CORBETT LAKE, N. S. – When worried inhabitants walked a piece of the crown forest on Boxing Day on the South Mountain, they were surprised by the black birches of eight meters. They were surprised by the fact that the trail route mysteriously emerged from mid-July, when the two plots they looked at were only in the phase of public comments on the proposed harvest process in the province. And one piece looks like it's already cut.
"It should be able to comment by January 19, but we see evidence that they may already have begun," said Sue Skipton, one of the 18 residents who gathered at Neaves Road and expected to arrive in the right coordinates and must rely on a compass and GPS to navigate through the forest. "Why is there already a way here that leads to this area when it is still under comment?"
The two plots, AP068637B and AP068637D, are 21.48 and 18.88 hectares, respectively, and are located between two lakes – Corbett and Dalhousi – just west of the Morse Road. The comments period for the Department of Land and Forest Plan for the planning of the site's harvesting site is until January 19. Go to https://nsgi.novascotia.ca/hpmv/.
"I definitely doubt why they will already cross the road," said Randall Fredericks, who brought a board and a map. He points to a place on a map. The yellow indicates the two proposed places for harvest.
It is also curious why a partial harvest was made recently on the west side of that road on part of the northern part of AP068637B.
"Usually, when all kinds of land is cultivated on Crown, there is public consultation," Fredericks said.
And then at the end of the road, the plot AP068637D looks like it's already been assembled. Fredericks and biologist Donna Kertland returned to the place after walking the box and went to the bottom of the southern plot and confirmed that many were gathered despite the lack of public consultation.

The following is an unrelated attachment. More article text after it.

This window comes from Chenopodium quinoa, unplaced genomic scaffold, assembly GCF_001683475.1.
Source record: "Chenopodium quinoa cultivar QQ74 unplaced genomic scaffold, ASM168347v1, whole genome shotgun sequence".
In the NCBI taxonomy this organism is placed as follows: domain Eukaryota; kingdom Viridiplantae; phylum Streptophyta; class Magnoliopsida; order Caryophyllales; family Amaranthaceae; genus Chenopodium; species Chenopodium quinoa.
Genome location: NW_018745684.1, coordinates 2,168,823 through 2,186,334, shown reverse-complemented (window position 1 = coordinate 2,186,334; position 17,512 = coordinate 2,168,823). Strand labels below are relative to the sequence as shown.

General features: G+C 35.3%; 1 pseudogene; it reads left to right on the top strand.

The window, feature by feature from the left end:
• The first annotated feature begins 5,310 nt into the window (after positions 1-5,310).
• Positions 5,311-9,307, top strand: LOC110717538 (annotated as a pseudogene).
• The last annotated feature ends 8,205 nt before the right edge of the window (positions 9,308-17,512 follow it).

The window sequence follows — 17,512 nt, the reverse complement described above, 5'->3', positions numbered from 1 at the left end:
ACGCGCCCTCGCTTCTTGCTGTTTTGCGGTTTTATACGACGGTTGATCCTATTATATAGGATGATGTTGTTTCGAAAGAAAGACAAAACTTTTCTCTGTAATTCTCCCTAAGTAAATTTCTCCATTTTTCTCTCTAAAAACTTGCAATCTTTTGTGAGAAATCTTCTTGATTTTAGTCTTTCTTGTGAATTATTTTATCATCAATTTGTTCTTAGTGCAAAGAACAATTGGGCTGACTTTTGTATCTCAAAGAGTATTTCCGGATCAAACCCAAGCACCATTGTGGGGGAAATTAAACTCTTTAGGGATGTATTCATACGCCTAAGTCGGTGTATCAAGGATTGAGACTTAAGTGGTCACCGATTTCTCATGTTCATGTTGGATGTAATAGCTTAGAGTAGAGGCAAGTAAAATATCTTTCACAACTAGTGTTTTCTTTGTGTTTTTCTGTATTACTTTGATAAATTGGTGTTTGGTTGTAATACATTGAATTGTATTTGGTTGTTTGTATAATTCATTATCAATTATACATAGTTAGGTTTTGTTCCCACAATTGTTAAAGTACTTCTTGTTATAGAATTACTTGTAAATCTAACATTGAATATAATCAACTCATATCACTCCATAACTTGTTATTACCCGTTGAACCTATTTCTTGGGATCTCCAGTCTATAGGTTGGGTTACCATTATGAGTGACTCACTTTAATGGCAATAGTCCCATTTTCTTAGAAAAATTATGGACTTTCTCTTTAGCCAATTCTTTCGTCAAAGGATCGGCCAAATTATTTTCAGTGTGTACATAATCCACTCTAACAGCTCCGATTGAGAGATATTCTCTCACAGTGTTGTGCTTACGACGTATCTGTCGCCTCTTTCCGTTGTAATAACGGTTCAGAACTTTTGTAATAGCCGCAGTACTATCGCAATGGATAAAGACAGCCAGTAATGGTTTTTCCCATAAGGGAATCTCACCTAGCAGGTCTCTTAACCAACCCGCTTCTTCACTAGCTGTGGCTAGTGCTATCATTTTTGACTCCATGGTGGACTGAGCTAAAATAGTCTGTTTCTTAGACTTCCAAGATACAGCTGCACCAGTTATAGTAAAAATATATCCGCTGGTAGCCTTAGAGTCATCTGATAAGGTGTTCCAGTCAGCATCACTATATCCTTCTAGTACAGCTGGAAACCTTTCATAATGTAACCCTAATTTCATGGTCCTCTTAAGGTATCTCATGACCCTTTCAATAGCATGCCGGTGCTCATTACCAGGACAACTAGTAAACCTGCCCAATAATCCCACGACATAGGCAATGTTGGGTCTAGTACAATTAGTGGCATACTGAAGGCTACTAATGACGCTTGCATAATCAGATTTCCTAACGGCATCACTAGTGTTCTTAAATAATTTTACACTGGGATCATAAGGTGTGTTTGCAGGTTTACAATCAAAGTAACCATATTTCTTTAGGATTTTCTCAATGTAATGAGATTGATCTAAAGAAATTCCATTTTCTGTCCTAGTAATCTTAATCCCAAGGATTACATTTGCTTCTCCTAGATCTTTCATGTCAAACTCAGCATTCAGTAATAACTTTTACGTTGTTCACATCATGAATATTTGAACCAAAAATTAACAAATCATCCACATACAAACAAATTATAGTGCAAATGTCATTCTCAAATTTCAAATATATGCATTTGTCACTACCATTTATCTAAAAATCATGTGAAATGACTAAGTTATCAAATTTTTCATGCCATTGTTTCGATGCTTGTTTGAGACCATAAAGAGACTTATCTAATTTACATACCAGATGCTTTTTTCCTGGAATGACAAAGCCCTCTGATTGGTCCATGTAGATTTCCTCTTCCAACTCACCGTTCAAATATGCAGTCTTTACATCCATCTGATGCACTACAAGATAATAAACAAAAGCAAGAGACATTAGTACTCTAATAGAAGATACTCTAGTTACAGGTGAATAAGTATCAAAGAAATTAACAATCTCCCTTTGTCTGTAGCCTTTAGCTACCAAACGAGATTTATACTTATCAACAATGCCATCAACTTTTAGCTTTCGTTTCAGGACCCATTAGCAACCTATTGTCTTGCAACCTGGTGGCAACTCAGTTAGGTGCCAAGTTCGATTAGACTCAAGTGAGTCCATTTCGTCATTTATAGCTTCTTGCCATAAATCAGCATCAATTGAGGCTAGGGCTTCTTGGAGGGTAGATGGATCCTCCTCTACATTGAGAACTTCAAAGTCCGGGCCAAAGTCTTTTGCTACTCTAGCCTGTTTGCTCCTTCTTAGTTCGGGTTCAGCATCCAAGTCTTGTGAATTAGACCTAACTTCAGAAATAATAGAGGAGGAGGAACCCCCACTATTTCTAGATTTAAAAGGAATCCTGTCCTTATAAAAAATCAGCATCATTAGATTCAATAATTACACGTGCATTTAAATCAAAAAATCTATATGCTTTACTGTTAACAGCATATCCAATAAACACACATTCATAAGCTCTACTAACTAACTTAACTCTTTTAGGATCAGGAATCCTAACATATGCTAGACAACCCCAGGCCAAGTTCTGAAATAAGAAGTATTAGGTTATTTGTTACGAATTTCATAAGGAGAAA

The work seems to have been carried out in the past few months, and Crossland does not question the quality of harvesting, which most agree that it is well done, but the public was not able to input and that the comment period is still open.
The only Shelterwood
Those who walked out on a boxing day trip agreed that the partial harvest at the southern end of the AP068637B plot looked good, and if it was left as it is now, it will flourish. But the fear is that the kind of proposed cuts can see the saw blades back in three to 10 years to make the rest. The proposed cross-section is called a "uniform for shelter". Much of the tree is harvested, and the remaining trees are cut off after the foresters are satisfied the new growth is well established.
Crossland led the tour of the proposed plots, pointing to the features of trees and habitats that spoke about many wild animals.
"This is a known substrate for melting the substrate, which means that these trees grow in the shade of each other very well," said Crossland for the northern plot. "It is composed of species that would once have experienced the forests of Nova Scotia historically – the charcoal of the flock, the yellow birch, the red spruce, the American beech tree, the dominant species we saw there, some red maple also."
The end of the finish means that the forest is constantly changing as the trees grow and die, creating habitats for dozens of wildlife species.
"There is a lot of regeneration on the forest floor," said Krstland. "We have perennial classes, and what is astonishing is that some of them are really old growth." These are old attitudes to growth. "We have many holes in the wild world – beech and yellow birch, we have food for wildlife. the wildlife, it would be nice if we can make forestry, but we will do it in a selective way – lasting. Do not take it all. We need to have a canopy, continuous canopy of trees while still doing forest activity. "
Gem of Forest